It's (generally) twice as fast and uses half the RAM compared to double precision. For a some data analysis tasks, that's more important than having (roughly) twice as many decimal digits.

#### Why does floatmat + 1 produce a numeric (double) matrix but floatmat + 1L produce a float matrix?

Type promotion always defaults to the highest type available. If you want the arithmetic to be carried out in single precision, cast the 1 with fl(1) first.

Yes.

#### How would I create my own methods?

If you can formulate the method in terms of existing functionality from the float package, then you're good. If not, you will likely have to write your own C/C++ code. See the For Developers section of the package vignette.

## Functions in float

 Name Description diag diag colsums colSums trig Trigonometric functions sweep sweep is.float is.float arithmetic arithmetic comparison comparison qr QR print-float32 print-float32 hyperbolic Hyperbolic functions converters converters mathis Finite, infinite, and NaNs crossprod crossprod matmult matmult norm norm names names float-package 32-Bit Floats float float na NA miscmath Miscellaneous mathematical functions eigen eigen rand Generators isSymmetric isSymmetric dims dim round Round rep rep float32 float32 float32-class Class float32 xpose xpose extremes extremes rcond rcond log Logarithms and Exponentials scale scale sum sum sign sign solve solve specialmath Special mathematical functions svd SVD chol2inv chol2inv chol chol bind rbind backsolve backsolve Machine_float Machine_float bracket Extract NA_float_ NA_float_ NaNf NaNf c c No Results!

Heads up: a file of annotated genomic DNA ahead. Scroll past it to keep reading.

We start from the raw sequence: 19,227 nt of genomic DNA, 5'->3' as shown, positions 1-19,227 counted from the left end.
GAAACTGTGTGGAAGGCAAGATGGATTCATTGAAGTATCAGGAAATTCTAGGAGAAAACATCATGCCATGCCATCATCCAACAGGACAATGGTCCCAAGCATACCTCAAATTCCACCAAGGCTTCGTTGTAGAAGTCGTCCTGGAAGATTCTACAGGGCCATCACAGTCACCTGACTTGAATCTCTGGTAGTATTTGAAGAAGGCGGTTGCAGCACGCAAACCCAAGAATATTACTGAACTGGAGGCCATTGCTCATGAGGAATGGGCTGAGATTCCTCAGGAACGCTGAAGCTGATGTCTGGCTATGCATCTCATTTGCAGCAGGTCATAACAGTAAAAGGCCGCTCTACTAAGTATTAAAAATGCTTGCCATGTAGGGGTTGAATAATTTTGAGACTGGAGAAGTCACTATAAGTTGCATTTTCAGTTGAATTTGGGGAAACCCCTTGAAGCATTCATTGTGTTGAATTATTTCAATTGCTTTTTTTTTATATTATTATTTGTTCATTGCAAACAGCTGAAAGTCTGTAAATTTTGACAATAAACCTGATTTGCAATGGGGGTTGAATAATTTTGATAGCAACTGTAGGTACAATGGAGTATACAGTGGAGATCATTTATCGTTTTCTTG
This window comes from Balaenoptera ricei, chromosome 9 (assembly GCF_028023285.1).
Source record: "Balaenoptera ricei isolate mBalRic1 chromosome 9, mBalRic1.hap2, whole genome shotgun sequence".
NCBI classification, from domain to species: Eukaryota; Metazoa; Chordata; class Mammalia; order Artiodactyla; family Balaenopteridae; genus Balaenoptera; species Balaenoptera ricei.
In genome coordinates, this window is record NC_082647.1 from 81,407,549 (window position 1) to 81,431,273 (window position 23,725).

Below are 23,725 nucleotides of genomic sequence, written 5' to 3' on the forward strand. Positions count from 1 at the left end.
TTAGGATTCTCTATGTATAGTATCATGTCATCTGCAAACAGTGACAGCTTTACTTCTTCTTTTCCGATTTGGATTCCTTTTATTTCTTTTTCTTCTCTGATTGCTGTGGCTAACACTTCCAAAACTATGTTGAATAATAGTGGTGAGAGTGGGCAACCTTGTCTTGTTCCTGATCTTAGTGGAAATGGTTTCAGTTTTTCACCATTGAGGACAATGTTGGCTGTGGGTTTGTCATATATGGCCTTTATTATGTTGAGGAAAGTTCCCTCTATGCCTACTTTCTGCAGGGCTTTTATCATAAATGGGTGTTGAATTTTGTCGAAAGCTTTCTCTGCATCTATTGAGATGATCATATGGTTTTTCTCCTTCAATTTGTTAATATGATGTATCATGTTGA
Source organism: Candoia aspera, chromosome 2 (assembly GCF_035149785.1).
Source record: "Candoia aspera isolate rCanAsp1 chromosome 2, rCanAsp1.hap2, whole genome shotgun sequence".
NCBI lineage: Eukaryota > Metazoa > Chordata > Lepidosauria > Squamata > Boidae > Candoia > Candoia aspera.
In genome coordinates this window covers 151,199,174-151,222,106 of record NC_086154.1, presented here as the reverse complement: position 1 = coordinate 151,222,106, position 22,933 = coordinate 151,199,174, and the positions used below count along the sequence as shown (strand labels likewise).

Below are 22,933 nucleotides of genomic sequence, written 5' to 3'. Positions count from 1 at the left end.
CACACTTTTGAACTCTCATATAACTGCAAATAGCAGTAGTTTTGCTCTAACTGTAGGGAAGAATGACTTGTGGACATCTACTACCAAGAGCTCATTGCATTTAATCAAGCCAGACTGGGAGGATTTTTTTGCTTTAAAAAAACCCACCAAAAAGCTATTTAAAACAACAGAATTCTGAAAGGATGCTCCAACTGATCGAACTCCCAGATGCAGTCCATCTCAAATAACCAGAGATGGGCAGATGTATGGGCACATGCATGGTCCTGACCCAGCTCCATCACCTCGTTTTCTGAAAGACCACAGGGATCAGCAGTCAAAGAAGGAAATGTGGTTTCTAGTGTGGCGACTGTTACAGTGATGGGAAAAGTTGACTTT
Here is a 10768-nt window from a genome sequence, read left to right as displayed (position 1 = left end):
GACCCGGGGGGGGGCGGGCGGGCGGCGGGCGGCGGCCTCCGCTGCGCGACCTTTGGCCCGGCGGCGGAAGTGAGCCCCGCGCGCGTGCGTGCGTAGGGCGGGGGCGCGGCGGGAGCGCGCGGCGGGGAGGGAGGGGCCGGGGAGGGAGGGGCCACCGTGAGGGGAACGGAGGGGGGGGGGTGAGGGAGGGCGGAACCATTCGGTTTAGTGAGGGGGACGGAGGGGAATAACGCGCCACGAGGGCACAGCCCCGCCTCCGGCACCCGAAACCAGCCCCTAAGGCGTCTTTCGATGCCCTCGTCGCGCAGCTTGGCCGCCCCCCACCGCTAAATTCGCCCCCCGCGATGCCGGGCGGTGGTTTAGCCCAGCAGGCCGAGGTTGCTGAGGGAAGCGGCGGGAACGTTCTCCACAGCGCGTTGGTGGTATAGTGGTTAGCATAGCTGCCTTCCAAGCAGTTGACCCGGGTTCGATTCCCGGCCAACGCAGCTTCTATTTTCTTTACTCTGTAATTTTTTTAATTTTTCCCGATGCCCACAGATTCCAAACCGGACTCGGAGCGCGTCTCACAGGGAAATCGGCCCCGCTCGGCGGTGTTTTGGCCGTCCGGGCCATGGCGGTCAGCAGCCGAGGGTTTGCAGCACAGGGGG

## Details

 Type Package License BSD 2-clause License + file LICENSE Copyright The copyright for the single precision BLAS/LAPACK distribution located in src/lapack is given in the file src/lapack/LICENSE. LazyData true ByteCompile yes StagedInstall TRUE URL https://github.com/wrathematics/float BugReports https://github.com/wrathematics/float/issues RoxygenNote 7.0.2 NeedsCompilation yes Packaged 2020-04-21 18:45:40 UTC; mschmid3 Repository CRAN Date/Publication 2020-04-22 14:42:05 UTC
 depends methods , R (>= 3.6.0) imports tools , utils Contributors Wei-Chen Chen, ORNL , Dmitriy Selivanov